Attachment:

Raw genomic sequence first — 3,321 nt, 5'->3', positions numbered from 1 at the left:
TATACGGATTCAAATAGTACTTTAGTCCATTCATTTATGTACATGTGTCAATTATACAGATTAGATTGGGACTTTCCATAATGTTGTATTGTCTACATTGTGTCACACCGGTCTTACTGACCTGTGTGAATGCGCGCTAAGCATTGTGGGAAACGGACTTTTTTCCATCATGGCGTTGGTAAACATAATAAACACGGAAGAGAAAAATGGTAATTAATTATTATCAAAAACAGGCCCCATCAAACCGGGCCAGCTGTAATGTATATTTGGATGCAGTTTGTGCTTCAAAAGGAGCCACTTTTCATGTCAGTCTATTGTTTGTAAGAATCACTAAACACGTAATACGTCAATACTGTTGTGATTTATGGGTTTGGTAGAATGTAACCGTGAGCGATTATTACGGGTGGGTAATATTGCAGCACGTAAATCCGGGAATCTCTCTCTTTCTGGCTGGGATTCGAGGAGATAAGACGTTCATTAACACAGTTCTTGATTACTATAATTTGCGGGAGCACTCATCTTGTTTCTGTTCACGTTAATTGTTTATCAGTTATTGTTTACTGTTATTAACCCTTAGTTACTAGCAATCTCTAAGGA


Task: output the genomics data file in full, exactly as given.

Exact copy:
Raw genomic sequence first — 3,321 nt, 5'->3', positions numbered from 1 at the left:
TATACGGATTCAAATAGTACTTTAGTCCATTCATTTATGTACATGTGTCAATTATACAGATTAGATTGGGACTTTCCATAATGTTGTATTGTCTACATTGTGTCACACCGGTCTTACTGACCTGTGTGAATGCGCGCTAAGCATTGTGGGAAACGGACTTTTTTCCATCATGGCGTTGGTAAACATAATAAACACGGAAGAGAAAAATGGTAATTAATTATTATCAAAAACAGGCCCCATCAAACCGGGCCAGCTGTAATGTATATTTGGATGCAGTTTGTGCTTCAAAAGGAGCCACTTTTCATGTCAGTCTATTGTTTGTAAGAATCACTAAACACGTAATACGTCAATACTGTTGTGATTTATGGGTTTGGTAGAATGTAACCGTGAGCGATTATTACGGGTGGGTAATATTGCAGCACGTAAATCCGGGAATCTCTCTCTTTCTGGCTGGGATTCGAGGAGATAAGACGTTCATTAACACAGTTCTTGATTACTATAATTTGCGGGAGCACTCATCTTGTTTCTGTTCACGTTAATTGTTTATCAGTTATTGTTTACTGTTATTAACCCTTAGTTACTAGCAATCTCTAAGGA